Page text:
M3 motorway (Great Britain)

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M3 motorway shield

M3 motorway
Route information
Part of Tabliczka E05.svg E05
Length: 58.6 mi (94.3 km)
Existed: 1971 – present
History: Constructed 1971–95
Major junctions
From: Sunbury-on-Thames (A316)
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  Junction 2.svg UK-Motorway-M25.svg
J2 → M25 motorway Junction 12
Junction 14.svg UK-Motorway-M27.svg
J14 → M27 motorway Junction 4
To: Southampton (M27)
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Road network

The M3 is a motorway that runs from Sunbury-on-Thames, Surrey, to Southampton, Hampshire, a distance of approximately 59 miles (95 km). Along with the A316, the M3 provides the main artery into South West London, as well as providing access to major towns and cities along its route, which include Winchester, Basingstoke, Southampton and the Aldershot Urban Area. From Junction 9 (A34) near Winchester, to Junction 14 (M27) on the northern fringe of Southampton, the M3 forms the southerly part of the unsigned E05. It was constructed as a dual three-lane motorway for most of its length, except for the two-lane section between Junctions 8 (A303) and 9. The motorway was opened in phases, with the first section (Junction 3 to 8) opening in 1971, and was eventually completed in 1995 upon the completion of the Junction 10 to 12 section. This faced widespread opposition due to the motorway being cut through the Twyford Down, numerous road protests were held during construction, which ultimately delayed its opening. Since then, the motorway has become a major artery to the South Coast, becoming a popular tourist route. As such the M3 faces regular delays and congestion on its busiest sections during rush hours and seasonal periods. The Junctions 2 to 4A section is currently being upgraded to a Smart Motorway, which will turn the hard shoulder into a fourth lane to provide extra capacity.


M3 motorway at East Stratton
Southern end of the M3 motorway, meeting the A33 at Southampton
M3 motorway at Fleet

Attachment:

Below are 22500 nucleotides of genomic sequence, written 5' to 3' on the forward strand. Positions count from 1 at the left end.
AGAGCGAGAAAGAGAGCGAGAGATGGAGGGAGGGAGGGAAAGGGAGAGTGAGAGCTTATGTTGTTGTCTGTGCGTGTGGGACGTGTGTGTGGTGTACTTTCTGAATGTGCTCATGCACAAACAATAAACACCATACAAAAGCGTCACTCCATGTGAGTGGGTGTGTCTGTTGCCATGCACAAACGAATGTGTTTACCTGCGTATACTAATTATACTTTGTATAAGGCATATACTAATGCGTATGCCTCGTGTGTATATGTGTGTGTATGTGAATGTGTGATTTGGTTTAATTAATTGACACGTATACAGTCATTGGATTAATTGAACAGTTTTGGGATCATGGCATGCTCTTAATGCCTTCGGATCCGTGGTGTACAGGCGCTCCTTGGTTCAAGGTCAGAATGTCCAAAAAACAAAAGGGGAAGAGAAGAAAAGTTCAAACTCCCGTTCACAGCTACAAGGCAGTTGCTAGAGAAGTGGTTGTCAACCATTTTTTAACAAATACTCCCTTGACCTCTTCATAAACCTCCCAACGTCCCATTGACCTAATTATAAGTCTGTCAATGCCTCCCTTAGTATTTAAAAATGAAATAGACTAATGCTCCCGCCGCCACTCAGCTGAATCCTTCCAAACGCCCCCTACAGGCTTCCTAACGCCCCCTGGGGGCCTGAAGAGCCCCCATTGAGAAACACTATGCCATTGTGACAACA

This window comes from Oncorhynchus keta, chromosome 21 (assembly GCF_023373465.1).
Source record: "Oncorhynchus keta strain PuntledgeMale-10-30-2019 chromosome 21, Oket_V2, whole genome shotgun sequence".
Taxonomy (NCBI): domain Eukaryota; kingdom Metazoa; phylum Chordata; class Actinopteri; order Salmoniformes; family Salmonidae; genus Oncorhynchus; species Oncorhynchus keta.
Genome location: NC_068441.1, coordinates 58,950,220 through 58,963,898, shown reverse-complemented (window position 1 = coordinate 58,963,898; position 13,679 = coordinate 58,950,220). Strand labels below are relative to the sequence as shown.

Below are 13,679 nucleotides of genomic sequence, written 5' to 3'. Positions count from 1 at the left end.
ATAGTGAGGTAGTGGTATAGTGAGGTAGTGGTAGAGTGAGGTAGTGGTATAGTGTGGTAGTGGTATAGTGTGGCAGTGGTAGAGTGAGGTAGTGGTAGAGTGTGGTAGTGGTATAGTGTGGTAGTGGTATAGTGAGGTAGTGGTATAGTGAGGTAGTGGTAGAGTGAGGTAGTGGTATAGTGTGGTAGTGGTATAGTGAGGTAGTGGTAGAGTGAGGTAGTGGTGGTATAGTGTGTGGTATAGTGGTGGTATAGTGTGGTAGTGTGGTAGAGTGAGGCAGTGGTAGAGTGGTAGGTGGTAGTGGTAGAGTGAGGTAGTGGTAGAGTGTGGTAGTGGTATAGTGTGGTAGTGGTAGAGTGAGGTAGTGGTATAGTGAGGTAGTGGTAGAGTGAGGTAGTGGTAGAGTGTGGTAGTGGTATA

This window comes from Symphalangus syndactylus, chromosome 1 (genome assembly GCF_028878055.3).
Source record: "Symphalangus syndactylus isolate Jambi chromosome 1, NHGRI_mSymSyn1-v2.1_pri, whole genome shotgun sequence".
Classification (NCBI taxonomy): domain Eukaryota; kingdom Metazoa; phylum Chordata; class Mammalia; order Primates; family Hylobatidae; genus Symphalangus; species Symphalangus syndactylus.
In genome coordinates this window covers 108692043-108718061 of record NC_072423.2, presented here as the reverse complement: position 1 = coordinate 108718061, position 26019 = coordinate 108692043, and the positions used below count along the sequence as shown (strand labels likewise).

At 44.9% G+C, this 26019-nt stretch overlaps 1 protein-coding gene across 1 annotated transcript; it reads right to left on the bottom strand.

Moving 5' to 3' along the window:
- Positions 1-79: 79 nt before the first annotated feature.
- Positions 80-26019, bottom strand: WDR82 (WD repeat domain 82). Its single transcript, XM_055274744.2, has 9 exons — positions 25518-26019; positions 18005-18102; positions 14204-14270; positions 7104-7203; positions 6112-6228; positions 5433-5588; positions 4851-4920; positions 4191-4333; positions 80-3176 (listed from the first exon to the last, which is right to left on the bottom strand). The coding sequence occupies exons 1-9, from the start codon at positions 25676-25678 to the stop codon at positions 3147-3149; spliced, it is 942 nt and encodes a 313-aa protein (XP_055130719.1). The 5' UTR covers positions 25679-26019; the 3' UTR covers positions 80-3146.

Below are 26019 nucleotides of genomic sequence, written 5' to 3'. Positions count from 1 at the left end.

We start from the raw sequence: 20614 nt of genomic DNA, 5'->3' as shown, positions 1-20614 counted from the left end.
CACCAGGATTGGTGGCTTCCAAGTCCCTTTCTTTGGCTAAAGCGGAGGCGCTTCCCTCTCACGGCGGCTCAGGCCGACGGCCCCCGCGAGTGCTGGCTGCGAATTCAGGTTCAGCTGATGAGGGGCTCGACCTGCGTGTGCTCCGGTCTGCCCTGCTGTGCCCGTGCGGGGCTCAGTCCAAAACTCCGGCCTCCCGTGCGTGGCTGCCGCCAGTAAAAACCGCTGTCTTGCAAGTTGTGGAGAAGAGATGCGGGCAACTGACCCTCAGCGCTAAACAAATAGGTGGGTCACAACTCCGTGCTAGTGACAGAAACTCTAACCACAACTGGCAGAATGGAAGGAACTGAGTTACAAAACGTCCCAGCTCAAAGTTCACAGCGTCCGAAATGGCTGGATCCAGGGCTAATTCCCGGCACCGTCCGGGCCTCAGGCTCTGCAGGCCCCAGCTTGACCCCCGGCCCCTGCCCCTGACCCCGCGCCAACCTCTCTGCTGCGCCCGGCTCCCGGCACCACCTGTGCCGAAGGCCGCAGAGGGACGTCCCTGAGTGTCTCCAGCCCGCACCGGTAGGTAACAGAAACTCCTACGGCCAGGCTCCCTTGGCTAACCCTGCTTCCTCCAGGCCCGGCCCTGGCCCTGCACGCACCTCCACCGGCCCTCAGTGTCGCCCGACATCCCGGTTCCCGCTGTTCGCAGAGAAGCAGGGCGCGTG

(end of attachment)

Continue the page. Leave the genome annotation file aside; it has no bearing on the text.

The M3 under construction at Twyford Down

Originally approved as the "London to Basingstoke Motorway" with delays over funding for an extension to Southampton[1] the road was built to relieve two single carriageway trunk roads that were congested.[n 1][2]

In 1967, sections of the A33 road from Popham, Hampshire, to a northeastern point of the Winchester Bypass were widened to dual carriageways; this only partially alleviated growing congestion, especially in Winchester, which led to the southern phase gaining approval.[n 2][2]

Eastern section

The eastern section, from Sunbury-on-Thames in Surrey to Popham near Basingstoke opened in sections: first the Hampshire section in 1971, and then the Surrey section in 1974.[3] The cost for this first phase was £46m.[4] The completed road acts as a continuation of the A316 Country Way, an express three-lane road from Apex Corner, Hanworth, in Greater London to Sunbury-on-Thames.

Southern section

A first public inquiry for the "M3 London to Basingstoke Motorway: Popham to Compton extension" centred on the section passing Winchester, and was held in 1971, after which the ministry was instructed to reconsider and reconsult on the proposals.[5][6] A second public inquiry was held in 1976–77.[7][8] The earlier decision to route the motorway through or alongside the water meadows between St Catherine’s Hill and the compact cathedral city was reopened, and during the year-long inquiry the headmaster of Winchester College was forcibly ejected along with others for causing a disturbance.[6]

The scope of the M3 extension was reduced to defer the difficult decision about the section around Winchester and it was built in two sections (from 'Popham to Bridget's Farm' and from 'Bridget's Farm to Bar End') in 1995.[3] When this opened, the temporary junction to the A33 parallel route was removed.

The section of the M3 from near Junction 12 (Eastleigh and Chandler's Ford) to the last, Junction 14 for the M27 replaced part of the A33 road which was upgraded to motorway standard and opened in 1991.[6]

In 2008 the busiest section of the motorway, at Chandler's Ford, carried a daily average of around 130,000 vehicles.[9]

The southern section starts as a continuation of a single-lane avenue, Bassett Avenue and The Avenue in the City of Southampton as the M27 motorway provides alternative routes from other parts of the city, particularly its waterfront and downtown peak-hour accessway, the M271 motorway and Mountbatten Way providing dual to three lane highways starting at the northwest of the city.